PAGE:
NREF awards UC medical student neurosurgery research fellowship

One-year award to further research into a cure for specific glioma

The Neurosurgery Research and Education Foundation partnered with the Brain Tumor Foundation Medical Student Summer Research Fellowship and awarded second-year University of Cincinnati medical student Troy Carnwath a $2,500 fellowship.

Troy Carnwath

Troy Carnwath, second-year medical student at the University of Cincinnati College of Medicine. Photo provided by Troy Carnwath.

“I was ecstatic,” says Carnwath, “actually that’s an understatement.” He embarrassedly admitted he was running around his apartment shouting with excitement. 

That one-year fellowship allowed Carnwath to assist Matthew Garrett, MD, PhD, in a research project focused on a particular type of brain cancer called IDH1 mutant glioma. “These particular gliomas behave a little bit differently,” Carnwath explains, “at least at the molecular level.”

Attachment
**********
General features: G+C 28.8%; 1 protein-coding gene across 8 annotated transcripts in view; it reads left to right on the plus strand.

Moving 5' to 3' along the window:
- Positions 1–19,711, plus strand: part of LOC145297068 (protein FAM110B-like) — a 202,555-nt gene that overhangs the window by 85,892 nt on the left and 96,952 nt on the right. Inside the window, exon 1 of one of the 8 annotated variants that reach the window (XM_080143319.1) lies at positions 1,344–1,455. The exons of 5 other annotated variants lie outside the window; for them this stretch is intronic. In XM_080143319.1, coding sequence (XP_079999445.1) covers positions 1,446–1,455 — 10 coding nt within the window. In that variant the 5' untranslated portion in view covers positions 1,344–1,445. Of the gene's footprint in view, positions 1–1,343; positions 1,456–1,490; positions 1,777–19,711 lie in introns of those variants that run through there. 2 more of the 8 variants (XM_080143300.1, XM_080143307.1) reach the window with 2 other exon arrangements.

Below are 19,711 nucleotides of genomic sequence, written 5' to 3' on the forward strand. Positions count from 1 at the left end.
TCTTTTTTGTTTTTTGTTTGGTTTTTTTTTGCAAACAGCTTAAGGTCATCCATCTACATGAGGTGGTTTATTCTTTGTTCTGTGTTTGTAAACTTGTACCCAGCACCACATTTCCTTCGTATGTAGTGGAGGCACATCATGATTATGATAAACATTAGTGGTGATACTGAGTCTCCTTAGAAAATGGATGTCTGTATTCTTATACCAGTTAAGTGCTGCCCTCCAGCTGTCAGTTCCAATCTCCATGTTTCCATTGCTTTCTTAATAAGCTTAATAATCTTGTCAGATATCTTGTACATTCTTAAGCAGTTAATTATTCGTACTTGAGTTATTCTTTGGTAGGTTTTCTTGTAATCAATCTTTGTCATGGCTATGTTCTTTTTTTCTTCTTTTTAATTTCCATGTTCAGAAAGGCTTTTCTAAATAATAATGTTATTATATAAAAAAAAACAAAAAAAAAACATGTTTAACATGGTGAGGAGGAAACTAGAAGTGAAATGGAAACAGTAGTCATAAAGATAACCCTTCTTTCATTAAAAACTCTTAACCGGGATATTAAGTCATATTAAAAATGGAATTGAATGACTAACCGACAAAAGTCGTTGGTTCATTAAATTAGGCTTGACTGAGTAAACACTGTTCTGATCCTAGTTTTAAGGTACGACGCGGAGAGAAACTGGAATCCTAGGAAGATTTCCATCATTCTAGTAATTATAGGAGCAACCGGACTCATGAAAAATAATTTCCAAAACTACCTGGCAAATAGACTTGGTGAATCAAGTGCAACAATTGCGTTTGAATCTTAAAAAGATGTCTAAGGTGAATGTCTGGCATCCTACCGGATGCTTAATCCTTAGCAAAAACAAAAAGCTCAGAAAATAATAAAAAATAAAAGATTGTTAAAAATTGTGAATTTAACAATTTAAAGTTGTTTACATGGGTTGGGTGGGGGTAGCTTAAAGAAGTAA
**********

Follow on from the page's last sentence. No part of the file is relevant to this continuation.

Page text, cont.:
Through a drug screen, Garrett and Carnwath identified inhibitors of histone deacetylase, or the HDAC family of enzyme, as specifically effective in stopping these tumors. “The problem is though,” says Carnwath, "there is not just one HDAC enzyme, there are actually 18.”

They had to eliminate each enzyme one-by-one, which brought in Carnwath’s computer-coding skills. “I was able to do the sequencing analysis,” he explains, “which is pretty complex.” 

Garrett was impressed by Troy's work. "It takes many people years if not decades to learn the coding skills that Troy acquired during his undergraduate experience and during this fellowship," he said. "They have multiple applications and will make Troy a highly sought-after collaborator throughout his career."

Matthew Garrett

Matthew Garrett, MD, PhD in his lab. Photo by Julie Forbes.

They were able to single out each enzyme and analyze how it impacted cancer progression. Through this study, they were able to identify HDAC1 as the most critical member of the HDAC family. Garrett and Carnwath predict that the loss of the HDAC1 gene in these tumors will significantly extend survival in a mouse model of these tumors.

Carnwath has a strong interest in going into neurosurgery residency after medical school, specifically with a focus on neuro-oncology.  

This is the first year that the Southeastern Brain Tumor Fund partnered with NREF to provide this fellowship and a representative said the organization was greatly moved by Carnwath’s application and are honored to provide the support. 

Featured photo at top of laboratory. Photo/Julie Forbes/University of Cincinnati.